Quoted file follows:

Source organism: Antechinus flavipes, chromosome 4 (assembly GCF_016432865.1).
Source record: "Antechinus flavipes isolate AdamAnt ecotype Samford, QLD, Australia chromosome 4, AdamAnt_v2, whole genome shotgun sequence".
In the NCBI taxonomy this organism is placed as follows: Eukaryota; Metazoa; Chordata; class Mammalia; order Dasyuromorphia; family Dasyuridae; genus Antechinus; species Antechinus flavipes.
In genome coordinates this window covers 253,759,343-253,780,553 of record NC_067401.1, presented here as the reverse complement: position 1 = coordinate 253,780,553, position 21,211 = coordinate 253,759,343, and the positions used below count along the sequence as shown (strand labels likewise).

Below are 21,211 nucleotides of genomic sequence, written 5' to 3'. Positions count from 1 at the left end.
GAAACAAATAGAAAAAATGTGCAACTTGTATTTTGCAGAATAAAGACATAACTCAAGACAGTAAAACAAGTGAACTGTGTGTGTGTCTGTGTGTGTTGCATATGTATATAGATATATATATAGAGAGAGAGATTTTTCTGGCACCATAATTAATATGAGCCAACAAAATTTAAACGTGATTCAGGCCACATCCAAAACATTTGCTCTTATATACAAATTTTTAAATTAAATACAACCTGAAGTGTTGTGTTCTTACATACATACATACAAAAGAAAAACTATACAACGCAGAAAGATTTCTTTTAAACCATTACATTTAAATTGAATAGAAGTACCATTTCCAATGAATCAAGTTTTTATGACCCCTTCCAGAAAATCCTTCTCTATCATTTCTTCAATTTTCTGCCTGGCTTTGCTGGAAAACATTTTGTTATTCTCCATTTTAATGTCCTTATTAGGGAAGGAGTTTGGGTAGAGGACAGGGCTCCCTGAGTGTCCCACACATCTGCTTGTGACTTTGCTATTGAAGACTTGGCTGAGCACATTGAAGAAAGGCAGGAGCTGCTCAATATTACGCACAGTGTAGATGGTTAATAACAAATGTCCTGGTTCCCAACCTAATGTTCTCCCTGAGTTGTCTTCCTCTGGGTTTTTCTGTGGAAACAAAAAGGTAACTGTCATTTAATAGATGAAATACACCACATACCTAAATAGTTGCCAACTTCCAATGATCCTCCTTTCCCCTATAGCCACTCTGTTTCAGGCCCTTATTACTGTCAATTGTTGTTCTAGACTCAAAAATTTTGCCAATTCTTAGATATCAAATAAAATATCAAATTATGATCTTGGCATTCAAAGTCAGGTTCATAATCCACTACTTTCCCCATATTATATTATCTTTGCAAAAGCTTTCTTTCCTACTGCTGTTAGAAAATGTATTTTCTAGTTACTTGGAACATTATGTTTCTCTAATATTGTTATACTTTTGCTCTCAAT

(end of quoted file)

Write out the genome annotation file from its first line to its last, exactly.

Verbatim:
Source organism: Antechinus flavipes, chromosome 4 (assembly GCF_016432865.1).
Source record: "Antechinus flavipes isolate AdamAnt ecotype Samford, QLD, Australia chromosome 4, AdamAnt_v2, whole genome shotgun sequence".
In the NCBI taxonomy this organism is placed as follows: Eukaryota; Metazoa; Chordata; class Mammalia; order Dasyuromorphia; family Dasyuridae; genus Antechinus; species Antechinus flavipes.
In genome coordinates this window covers 253,759,343-253,780,553 of record NC_067401.1, presented here as the reverse complement: position 1 = coordinate 253,780,553, position 21,211 = coordinate 253,759,343, and the positions used below count along the sequence as shown (strand labels likewise).

Below are 21,211 nucleotides of genomic sequence, written 5' to 3'. Positions count from 1 at the left end.
GAAACAAATAGAAAAAATGTGCAACTTGTATTTTGCAGAATAAAGACATAACTCAAGACAGTAAAACAAGTGAACTGTGTGTGTGTCTGTGTGTGTTGCATATGTATATAGATATATATATAGAGAGAGAGATTTTTCTGGCACCATAATTAATATGAGCCAACAAAATTTAAACGTGATTCAGGCCACATCCAAAACATTTGCTCTTATATACAAATTTTTAAATTAAATACAACCTGAAGTGTTGTGTTCTTACATACATACATACAAAAGAAAAACTATACAACGCAGAAAGATTTCTTTTAAACCATTACATTTAAATTGAATAGAAGTACCATTTCCAATGAATCAAGTTTTTATGACCCCTTCCAGAAAATCCTTCTCTATCATTTCTTCAATTTTCTGCCTGGCTTTGCTGGAAAACATTTTGTTATTCTCCATTTTAATGTCCTTATTAGGGAAGGAGTTTGGGTAGAGGACAGGGCTCCCTGAGTGTCCCACACATCTGCTTGTGACTTTGCTATTGAAGACTTGGCTGAGCACATTGAAGAAAGGCAGGAGCTGCTCAATATTACGCACAGTGTAGATGGTTAATAACAAATGTCCTGGTTCCCAACCTAATGTTCTCCCTGAGTTGTCTTCCTCTGGGTTTTTCTGTGGAAACAAAAAGGTAACTGTCATTTAATAGATGAAATACACCACATACCTAAATAGTTGCCAACTTCCAATGATCCTCCTTTCCCCTATAGCCACTCTGTTTCAGGCCCTTATTACTGTCAATTGTTGTTCTAGACTCAAAAATTTTGCCAATTCTTAGATATCAAATAAAATATCAAATTATGATCTTGGCATTCAAAGTCAGGTTCATAATCCACTACTTTCCCCATATTATATTATCTTTGCAAAAGCTTTCTTTCCTACTGCTGTTAGAAAATGTATTTTCTAGTTACTTGGAACATTATGTTTCTCTAATATTGTTATACTTTTGCTCTCAAT